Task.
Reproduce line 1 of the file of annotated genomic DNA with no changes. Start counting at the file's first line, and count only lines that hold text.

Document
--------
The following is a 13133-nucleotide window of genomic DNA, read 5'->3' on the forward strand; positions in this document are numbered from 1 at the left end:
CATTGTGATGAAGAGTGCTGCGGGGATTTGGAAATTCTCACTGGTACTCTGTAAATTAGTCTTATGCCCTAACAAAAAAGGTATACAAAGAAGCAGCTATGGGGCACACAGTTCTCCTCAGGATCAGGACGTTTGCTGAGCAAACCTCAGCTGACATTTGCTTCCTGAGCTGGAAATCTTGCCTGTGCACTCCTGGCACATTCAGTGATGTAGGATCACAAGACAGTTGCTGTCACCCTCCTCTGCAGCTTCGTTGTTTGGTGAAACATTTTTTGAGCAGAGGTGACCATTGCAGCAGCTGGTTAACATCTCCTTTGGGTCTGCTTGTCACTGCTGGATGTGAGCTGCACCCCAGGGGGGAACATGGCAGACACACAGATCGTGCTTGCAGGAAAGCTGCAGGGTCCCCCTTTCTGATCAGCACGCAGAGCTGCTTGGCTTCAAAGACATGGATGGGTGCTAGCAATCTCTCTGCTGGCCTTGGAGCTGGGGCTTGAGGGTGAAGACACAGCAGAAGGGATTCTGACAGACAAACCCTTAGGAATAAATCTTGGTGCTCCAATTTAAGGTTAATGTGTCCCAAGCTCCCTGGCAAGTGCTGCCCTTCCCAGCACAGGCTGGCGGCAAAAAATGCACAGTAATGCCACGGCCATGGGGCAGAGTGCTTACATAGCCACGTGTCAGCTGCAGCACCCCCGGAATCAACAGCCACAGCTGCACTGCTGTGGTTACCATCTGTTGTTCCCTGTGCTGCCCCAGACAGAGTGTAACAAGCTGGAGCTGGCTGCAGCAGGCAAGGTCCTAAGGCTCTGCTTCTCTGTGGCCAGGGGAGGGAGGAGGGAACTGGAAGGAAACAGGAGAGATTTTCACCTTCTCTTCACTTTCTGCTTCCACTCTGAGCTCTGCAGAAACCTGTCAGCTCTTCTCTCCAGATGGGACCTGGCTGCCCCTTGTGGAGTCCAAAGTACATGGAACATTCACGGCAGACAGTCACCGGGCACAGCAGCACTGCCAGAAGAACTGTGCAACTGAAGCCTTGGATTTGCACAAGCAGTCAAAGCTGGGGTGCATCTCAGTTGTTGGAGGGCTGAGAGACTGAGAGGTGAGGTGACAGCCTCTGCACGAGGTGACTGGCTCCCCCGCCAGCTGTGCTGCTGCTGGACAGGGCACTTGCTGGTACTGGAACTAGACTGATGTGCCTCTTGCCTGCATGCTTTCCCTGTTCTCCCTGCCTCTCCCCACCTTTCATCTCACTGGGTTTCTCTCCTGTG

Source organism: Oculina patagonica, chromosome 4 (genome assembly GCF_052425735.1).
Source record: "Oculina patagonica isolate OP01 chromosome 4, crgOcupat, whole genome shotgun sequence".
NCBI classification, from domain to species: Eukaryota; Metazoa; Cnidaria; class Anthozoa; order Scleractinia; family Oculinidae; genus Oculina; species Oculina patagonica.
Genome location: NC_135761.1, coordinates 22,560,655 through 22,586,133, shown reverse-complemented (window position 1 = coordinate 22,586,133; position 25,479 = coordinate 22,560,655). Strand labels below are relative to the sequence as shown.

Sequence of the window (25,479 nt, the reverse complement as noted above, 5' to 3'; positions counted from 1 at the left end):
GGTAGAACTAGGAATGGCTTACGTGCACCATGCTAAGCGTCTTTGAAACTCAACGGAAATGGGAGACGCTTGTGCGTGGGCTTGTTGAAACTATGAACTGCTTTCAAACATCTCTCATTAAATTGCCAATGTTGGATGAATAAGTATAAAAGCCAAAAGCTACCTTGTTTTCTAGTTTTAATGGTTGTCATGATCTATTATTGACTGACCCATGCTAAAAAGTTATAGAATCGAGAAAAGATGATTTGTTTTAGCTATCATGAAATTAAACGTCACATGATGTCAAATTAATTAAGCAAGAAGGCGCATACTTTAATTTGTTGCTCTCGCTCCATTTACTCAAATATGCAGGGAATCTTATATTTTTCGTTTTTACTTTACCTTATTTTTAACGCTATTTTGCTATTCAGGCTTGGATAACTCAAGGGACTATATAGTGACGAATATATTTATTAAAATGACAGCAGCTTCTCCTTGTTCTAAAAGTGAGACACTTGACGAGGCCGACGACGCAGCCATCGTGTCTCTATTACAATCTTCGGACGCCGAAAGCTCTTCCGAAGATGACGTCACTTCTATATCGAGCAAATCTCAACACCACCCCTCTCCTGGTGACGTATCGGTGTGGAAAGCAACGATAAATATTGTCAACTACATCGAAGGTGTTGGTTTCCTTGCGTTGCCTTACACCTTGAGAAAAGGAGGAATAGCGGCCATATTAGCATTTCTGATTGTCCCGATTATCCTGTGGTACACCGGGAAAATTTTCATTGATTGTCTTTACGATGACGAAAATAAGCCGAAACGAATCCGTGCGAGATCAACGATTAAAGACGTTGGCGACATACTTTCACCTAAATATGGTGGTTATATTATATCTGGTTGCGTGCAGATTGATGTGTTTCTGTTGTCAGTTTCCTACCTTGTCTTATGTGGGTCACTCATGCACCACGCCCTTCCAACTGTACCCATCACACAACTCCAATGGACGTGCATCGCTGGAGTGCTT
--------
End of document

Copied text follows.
The following is a 13133-nucleotide window of genomic DNA, read 5'->3' on the forward strand; positions in this document are numbered from 1 at the left end: